Re: WEB : Mapping out communal cyberspace

John W. Barrus (
Tue, 14 Jun 1994 10:57:38 -0400

>From Jerry Isdale:
>re: object sharing
> Transfering entire geometries across the net whenever you enter a new
>space will absolutely kill your bandwidth. Especially if your VRML (or VR
>Interchange Format - an alternative evolving standard) gives vertex coords
>in ascii text.
> Consider instead that you have at each client machine a library of object
>geometries (and possibly some behaviors). The VRML would then need only
>specify that a "teapot:utah" is needed instead of sending the 500 polys
>needed. The client would look up the symbolic name in its database and pull
>the appropriate level of detail and format required by its image
> Object libraries could be distributed on CDROM in some common format,
>with symbolic indexing database. If the object is new to the local client,
>it could request a copy from the server (perhaps not the same one the VRML
>document resides upon, but a different 'geometry server')

I'm having a little trouble with this line of thought. I think that one of
the most interesting thing about 3D environments is seeing what new and
interesting things people have done. If we depended on a pre-defined set
of objects (which we could view at our leisure from the CD-ROM) and the
only thing different about the scene is which objects are contained in it
and how they are arranged, I'm going to get bored fairly quickly. I would
rather build my office and let people see where I work than have a chair
#6, bookshelf #21 and desk #3 arranged in a scene. I compare it to
prerecording every syllable and instead of transfering the actual sound
from a link, transfer a list of syllables to play back in order in the name
of saving bandwidth. It limits what you can say (forget music and singing)
and is very annoying.

Bandwidth will suffer with 3D environments. However, if I want to watch a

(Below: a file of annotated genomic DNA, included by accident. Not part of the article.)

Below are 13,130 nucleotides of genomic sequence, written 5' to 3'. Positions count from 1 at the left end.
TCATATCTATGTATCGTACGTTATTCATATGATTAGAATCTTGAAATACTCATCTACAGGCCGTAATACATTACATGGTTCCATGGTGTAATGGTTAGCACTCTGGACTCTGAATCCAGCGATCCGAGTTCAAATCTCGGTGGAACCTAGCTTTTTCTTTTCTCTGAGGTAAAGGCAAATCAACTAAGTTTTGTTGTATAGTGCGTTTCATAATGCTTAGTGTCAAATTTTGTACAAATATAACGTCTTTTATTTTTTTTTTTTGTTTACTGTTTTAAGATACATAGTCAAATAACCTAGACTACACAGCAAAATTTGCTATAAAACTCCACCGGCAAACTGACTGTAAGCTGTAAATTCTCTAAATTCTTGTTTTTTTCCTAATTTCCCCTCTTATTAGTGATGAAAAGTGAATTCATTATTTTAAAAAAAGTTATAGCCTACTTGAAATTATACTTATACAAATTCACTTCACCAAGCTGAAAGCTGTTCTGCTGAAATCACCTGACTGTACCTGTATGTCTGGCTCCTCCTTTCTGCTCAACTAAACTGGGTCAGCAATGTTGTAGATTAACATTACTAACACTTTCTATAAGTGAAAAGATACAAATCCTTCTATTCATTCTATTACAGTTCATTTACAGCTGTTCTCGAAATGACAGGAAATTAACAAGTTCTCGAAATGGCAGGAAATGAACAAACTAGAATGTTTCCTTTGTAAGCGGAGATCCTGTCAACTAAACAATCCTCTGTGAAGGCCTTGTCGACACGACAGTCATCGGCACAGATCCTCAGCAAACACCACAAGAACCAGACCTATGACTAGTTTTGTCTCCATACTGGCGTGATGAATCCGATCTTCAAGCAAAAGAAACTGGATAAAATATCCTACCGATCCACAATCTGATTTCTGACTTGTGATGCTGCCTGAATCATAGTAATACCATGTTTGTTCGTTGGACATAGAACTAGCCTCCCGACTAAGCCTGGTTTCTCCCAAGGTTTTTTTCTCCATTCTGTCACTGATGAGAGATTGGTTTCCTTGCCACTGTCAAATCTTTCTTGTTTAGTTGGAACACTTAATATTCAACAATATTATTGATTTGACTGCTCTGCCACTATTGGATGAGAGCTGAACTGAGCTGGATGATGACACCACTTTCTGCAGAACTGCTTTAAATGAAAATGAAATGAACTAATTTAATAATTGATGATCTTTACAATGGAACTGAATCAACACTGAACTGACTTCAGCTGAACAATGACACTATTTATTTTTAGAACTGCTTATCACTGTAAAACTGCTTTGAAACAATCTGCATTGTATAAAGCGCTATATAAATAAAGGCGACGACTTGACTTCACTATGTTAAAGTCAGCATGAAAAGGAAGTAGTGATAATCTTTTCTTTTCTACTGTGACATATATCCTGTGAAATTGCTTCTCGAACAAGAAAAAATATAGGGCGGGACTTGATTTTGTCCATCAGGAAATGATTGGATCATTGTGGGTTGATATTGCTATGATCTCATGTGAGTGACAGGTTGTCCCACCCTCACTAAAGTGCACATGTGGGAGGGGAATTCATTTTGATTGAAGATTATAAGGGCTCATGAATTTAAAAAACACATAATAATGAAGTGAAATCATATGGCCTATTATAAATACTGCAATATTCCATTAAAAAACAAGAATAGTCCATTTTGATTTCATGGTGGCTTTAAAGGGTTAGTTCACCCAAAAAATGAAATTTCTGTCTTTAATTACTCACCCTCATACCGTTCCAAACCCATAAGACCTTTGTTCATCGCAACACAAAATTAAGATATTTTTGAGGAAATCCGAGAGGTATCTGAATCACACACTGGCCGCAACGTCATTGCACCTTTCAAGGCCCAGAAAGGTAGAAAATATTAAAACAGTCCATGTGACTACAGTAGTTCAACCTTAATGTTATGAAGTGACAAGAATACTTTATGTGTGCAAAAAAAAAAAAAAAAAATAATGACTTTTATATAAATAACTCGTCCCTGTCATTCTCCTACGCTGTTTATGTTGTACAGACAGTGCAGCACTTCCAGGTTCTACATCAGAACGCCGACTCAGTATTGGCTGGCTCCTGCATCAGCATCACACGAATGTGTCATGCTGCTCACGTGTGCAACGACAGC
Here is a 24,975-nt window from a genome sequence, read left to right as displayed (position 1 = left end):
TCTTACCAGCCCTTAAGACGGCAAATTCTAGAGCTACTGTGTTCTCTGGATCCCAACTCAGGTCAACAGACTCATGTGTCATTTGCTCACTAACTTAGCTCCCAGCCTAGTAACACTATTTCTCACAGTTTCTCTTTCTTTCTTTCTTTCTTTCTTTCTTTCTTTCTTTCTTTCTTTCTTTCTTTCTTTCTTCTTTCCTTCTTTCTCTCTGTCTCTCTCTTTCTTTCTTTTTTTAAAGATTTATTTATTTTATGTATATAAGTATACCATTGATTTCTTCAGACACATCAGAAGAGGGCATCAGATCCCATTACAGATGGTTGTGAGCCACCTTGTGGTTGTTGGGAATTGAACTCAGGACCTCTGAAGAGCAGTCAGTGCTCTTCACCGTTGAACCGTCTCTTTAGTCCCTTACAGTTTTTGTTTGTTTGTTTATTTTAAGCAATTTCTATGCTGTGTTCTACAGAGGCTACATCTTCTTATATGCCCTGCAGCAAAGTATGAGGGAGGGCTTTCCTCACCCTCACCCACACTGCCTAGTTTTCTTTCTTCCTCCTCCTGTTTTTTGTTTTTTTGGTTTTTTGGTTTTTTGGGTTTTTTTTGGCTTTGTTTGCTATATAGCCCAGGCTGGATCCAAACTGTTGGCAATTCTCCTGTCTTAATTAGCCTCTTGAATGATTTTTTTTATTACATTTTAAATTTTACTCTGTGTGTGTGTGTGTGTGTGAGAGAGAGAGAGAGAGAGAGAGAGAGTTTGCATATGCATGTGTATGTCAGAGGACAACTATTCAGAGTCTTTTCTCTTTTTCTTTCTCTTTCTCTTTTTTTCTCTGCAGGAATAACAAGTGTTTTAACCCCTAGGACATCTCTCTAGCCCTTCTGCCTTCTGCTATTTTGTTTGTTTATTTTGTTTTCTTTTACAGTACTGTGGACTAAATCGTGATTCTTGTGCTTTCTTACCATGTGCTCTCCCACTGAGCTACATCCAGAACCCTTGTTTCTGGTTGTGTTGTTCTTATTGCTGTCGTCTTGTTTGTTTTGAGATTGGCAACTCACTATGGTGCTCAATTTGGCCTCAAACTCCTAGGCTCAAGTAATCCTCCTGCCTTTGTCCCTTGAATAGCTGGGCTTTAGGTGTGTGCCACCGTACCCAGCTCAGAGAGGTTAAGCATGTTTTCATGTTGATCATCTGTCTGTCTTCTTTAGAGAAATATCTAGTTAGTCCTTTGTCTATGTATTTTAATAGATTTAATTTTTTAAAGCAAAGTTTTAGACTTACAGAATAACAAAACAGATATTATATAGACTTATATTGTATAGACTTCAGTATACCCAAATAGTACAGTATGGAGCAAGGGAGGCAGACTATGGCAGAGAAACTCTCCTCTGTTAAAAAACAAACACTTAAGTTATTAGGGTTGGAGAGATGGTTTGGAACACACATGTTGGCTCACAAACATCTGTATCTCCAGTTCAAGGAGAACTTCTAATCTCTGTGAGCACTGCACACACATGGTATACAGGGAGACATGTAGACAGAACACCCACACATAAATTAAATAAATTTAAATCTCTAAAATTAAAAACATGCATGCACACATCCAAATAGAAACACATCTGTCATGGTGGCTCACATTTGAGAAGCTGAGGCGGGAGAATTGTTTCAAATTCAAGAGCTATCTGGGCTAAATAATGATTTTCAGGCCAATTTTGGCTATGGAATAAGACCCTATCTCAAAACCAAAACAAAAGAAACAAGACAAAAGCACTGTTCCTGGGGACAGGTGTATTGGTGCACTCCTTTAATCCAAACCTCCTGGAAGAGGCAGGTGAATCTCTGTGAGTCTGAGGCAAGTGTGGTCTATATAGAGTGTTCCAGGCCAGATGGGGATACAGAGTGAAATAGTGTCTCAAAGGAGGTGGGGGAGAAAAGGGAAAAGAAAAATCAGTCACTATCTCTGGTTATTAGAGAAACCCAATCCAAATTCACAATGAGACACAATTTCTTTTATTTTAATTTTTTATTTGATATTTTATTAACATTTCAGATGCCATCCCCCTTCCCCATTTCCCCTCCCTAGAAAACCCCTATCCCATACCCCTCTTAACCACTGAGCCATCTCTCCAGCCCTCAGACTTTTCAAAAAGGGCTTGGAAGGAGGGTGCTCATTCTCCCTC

movie that is in the WWW, _I_ decide whether or not to download it based on
how big I think it is and how long I am willing to wait. By the way, I
firmly believe that a 3D scene will require more space than a single
picture, but a lot less space than a movie of the same scene.

Barcelona is a model of a building in Spain with about 3300 polygons.
There are several rooms, a pool, a sculpture, several chairs, at least one
desk, etc. Perhaps someone reading this knows more about the model. I
have seen it at SIGGRAPH. I counted the polygons in the Inventor model on
our machine here at MERL. The model includes a list of material
definitions, a list of normals, and a list of points (coordinates), and a
list of indeces for the polygons->point mapping. Many of the polygons have
more than 10 vertices, but I didn't do a histogram.

The binary version of the model on an SGI is 225kb (Open Inventor format).
The Open Inventor Ascii Interchange format version is 841kb.
The COMPRESSED Ascii version (Barcelona.iv.Z) is 190kb.
I have not seen any movies less than 190kb (but I haven't looked for small
movies either).

Also, even though the interchange format will most likely be ASCII, we
would be foolish not to build some type of compression into the reader,
even if it is just RLE, because the ASCII files are always loaded with
whitespace for human readers.

> It is essential (IMNSHO) that the VRML/VRIF be completely in the public
>domain, available on the net and freely reproducable in vendor


>Jerry Isdale
>System Engineer
>Illusion, Inc.

John B.


John Barrus

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